…which he did (insert huge frowny face), in Half Wild. The ending is DEVASTATING. The book seemed to lose a bit of steam here, as the bell curve of greatness reached its apex and began to plummet once again. I won’t tell you what happens, but suffice it to say that I hated the ending. Okay, one thing… a tree? Are you f*#@ing kidding me?

All in all,  4/5 stars

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Human Cure Review by Fani

Human Cure Review by Fani

4/5 Stars  Image result for 4 out of 5 stars

fani
Reviewer
I was quite surprised by how much I enjoyed this story! I didn’t felt bored in any part of the book, the plot was fast paced and it kept me entertained from the beginning to the end. “The Human Cure” might have vampires in it but it uses this theme in a unique way and gives its own twist for these creatures. I loved all the main characters, Hunter’s kindness and altruistic personality was so touching, he might be the one who kidnapped Kate but as we read on and learn more about him it is obvious that he was one of the better characters in the underground village. We see the way he sacrificed himself for the happiness of other people in many parts of the story and I think it was such a shame we couldn’t see more about what he was thinking and feeling when he made those sacrifices especially a very important one. Thankfully we see a bit about his emotional turmoil in the very end of the book. A nice contrast to Hunter’s character was Chase, he really didn’t fit in the vampire community and that is evident when we see that the only person who is spending time with him is Hunter. His interactions with the heroine were very entertaining to read and I loved his cynical and a bit bitter personality. “There was something special about endings, even bad ones. In his own life, nothing ever ended.” Kate was also an enjoyable heroine, her life was a dead end but we experience through her how some people have the biggest improvement in their lives after ending up in an environment with even harsher conditions than where they lived before. I was afraid after reading the premise of the book that this story would have a love triangle were Kate would being confused and would love two people at once but I was happy to see that the story didn’t take that direction instead, Kate was always clear about who she had feeling for. One thing I would have liked to see was more world building, this story was a bit short and I think it still had some space for world exploration without losing its fast pace. I would have liked to see the main characters interact with other vampires and witness what kind of similarities and differences they had compared to Hunter and Chase. I would have also liked to see how everyday life is in the underground village, beyond the few scenes where we see the villagers run away when the vampires enter the village we don’t see any interactions between them when they are all by themselves without the presence of their masters. If the author had added more details about the life in the underground village the world in “The Human Cure” would have felt a lot more complete.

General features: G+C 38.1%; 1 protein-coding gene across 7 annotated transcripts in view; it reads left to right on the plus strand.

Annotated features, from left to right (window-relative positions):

Never make the same mistake twice. There are far too many new ones to try out!